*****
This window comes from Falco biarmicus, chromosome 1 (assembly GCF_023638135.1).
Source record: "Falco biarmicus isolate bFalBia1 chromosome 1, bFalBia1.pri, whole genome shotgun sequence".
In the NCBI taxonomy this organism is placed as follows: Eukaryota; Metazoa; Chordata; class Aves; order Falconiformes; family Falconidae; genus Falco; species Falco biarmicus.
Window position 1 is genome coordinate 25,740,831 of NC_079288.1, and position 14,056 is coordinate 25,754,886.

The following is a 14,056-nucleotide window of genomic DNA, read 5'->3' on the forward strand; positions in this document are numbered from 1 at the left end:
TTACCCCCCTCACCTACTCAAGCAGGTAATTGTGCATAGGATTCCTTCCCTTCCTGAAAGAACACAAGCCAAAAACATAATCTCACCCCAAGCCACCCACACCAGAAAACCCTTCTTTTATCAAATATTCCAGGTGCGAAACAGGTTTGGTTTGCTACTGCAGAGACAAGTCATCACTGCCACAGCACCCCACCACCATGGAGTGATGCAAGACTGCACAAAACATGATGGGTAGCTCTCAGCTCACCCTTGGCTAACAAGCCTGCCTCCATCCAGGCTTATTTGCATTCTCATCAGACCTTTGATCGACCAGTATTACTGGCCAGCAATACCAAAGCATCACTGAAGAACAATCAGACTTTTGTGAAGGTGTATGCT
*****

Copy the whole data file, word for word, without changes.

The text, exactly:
This window comes from Falco biarmicus, chromosome 1 (assembly GCF_023638135.1).
Source record: "Falco biarmicus isolate bFalBia1 chromosome 1, bFalBia1.pri, whole genome shotgun sequence".
In the NCBI taxonomy this organism is placed as follows: Eukaryota; Metazoa; Chordata; class Aves; order Falconiformes; family Falconidae; genus Falco; species Falco biarmicus.
Window position 1 is genome coordinate 25,740,831 of NC_079288.1, and position 14,056 is coordinate 25,754,886.

The following is a 14,056-nucleotide window of genomic DNA, read 5'->3' on the forward strand; positions in this document are numbered from 1 at the left end:
TTACCCCCCTCACCTACTCAAGCAGGTAATTGTGCATAGGATTCCTTCCCTTCCTGAAAGAACACAAGCCAAAAACATAATCTCACCCCAAGCCACCCACACCAGAAAACCCTTCTTTTATCAAATATTCCAGGTGCGAAACAGGTTTGGTTTGCTACTGCAGAGACAAGTCATCACTGCCACAGCACCCCACCACCATGGAGTGATGCAAGACTGCACAAAACATGATGGGTAGCTCTCAGCTCACCCTTGGCTAACAAGCCTGCCTCCATCCAGGCTTATTTGCATTCTCATCAGACCTTTGATCGACCAGTATTACTGGCCAGCAATACCAAAGCATCACTGAAGAACAATCAGACTTTTGTGAAGGTGTATGCT